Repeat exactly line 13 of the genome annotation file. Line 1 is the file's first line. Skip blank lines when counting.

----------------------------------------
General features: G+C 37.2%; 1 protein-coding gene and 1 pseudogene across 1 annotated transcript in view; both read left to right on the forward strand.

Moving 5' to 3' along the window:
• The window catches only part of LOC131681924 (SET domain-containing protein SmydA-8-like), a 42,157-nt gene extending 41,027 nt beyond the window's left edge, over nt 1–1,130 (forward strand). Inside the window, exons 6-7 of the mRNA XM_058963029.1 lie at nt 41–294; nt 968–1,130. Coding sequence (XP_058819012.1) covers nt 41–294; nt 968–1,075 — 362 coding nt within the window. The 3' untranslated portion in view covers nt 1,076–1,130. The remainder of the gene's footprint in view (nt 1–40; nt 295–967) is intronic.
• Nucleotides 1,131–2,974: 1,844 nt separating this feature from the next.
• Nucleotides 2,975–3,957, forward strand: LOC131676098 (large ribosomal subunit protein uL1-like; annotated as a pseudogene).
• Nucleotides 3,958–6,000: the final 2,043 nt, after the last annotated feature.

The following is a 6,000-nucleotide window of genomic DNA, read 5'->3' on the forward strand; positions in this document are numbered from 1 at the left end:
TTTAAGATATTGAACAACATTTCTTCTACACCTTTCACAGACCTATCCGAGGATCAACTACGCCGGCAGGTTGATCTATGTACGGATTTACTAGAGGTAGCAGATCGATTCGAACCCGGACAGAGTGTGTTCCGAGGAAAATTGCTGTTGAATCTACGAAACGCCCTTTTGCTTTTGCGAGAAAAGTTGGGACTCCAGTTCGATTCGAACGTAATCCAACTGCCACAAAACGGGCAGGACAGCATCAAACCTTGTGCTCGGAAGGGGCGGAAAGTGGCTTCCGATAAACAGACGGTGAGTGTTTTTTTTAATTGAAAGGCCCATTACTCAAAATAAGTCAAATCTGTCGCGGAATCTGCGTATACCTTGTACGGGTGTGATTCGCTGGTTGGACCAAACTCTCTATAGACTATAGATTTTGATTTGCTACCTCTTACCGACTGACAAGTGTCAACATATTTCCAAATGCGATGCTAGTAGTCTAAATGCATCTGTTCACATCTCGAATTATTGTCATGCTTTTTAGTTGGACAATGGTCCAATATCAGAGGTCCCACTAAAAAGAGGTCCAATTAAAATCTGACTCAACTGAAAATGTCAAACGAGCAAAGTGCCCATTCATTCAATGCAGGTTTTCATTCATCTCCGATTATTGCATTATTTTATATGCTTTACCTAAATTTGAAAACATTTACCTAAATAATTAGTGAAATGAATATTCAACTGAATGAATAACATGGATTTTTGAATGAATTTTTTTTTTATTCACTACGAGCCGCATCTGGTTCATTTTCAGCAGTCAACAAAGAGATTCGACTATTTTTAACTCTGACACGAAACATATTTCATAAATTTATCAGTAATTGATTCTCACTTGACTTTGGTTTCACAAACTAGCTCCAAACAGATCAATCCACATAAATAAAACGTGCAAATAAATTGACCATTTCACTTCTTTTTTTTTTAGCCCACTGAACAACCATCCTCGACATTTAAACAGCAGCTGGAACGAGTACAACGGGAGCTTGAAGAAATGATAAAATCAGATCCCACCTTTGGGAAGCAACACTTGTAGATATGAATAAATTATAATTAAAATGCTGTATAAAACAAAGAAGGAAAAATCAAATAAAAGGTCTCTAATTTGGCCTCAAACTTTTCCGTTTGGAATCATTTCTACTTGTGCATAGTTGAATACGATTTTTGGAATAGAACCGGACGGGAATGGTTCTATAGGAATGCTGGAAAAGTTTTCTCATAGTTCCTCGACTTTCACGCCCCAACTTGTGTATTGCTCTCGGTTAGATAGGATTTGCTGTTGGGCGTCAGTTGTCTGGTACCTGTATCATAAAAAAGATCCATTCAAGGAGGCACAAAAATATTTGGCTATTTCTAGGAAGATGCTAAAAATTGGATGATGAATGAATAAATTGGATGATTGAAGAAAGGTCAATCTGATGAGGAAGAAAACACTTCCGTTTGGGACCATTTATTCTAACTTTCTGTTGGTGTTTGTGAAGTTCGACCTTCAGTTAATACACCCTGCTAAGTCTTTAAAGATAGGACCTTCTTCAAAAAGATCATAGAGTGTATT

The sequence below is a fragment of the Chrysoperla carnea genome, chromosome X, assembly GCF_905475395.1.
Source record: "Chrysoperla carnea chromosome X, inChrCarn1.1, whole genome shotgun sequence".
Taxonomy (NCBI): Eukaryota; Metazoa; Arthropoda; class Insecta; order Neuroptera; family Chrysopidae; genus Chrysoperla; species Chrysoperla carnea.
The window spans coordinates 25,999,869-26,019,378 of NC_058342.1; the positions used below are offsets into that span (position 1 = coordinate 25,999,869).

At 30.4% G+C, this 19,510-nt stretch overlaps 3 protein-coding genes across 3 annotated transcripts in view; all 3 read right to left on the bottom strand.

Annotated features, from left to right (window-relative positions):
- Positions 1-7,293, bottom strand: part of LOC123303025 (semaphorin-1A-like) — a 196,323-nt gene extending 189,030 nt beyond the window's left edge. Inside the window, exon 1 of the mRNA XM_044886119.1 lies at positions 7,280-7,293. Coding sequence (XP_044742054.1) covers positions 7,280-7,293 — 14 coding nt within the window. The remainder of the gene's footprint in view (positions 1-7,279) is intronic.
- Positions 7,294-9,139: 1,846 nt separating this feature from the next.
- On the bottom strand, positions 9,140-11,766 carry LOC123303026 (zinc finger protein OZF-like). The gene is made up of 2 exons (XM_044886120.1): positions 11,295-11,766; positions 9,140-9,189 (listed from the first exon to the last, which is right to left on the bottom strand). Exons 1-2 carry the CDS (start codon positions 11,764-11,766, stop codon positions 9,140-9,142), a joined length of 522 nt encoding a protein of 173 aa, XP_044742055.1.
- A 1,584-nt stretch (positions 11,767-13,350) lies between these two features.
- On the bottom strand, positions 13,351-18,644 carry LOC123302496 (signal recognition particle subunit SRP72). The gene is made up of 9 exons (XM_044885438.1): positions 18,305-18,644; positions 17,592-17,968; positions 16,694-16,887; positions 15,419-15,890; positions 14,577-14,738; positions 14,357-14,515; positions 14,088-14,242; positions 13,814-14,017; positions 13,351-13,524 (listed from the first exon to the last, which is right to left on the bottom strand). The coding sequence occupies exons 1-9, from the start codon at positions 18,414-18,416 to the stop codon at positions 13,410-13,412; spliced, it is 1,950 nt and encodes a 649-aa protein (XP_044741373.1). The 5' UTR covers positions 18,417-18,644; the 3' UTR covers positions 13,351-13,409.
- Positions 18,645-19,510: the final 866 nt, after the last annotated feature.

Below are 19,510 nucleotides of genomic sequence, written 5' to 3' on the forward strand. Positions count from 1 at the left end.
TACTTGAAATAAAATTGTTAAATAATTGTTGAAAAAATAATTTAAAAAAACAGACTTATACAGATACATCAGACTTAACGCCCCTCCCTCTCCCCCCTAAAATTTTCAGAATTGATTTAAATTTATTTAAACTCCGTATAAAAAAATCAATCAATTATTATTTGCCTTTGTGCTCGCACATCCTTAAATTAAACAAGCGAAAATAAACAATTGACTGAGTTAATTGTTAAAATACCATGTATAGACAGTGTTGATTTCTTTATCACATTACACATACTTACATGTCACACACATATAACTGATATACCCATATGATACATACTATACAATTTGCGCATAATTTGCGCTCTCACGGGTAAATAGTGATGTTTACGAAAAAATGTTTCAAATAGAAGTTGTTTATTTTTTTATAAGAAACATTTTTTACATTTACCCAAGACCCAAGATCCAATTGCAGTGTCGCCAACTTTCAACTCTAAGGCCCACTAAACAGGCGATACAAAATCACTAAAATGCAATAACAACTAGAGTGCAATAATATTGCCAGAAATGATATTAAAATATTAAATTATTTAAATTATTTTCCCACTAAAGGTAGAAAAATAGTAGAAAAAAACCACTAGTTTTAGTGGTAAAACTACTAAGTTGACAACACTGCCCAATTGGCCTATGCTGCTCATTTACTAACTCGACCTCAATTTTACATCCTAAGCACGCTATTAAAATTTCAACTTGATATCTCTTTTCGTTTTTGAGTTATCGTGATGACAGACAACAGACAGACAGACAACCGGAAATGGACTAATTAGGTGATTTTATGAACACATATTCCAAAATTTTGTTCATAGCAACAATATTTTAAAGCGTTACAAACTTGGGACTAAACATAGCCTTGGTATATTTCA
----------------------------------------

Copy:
At 30.4% G+C, this 19,510-nt stretch overlaps 3 protein-coding genes across 3 annotated transcripts in view; all 3 read right to left on the bottom strand.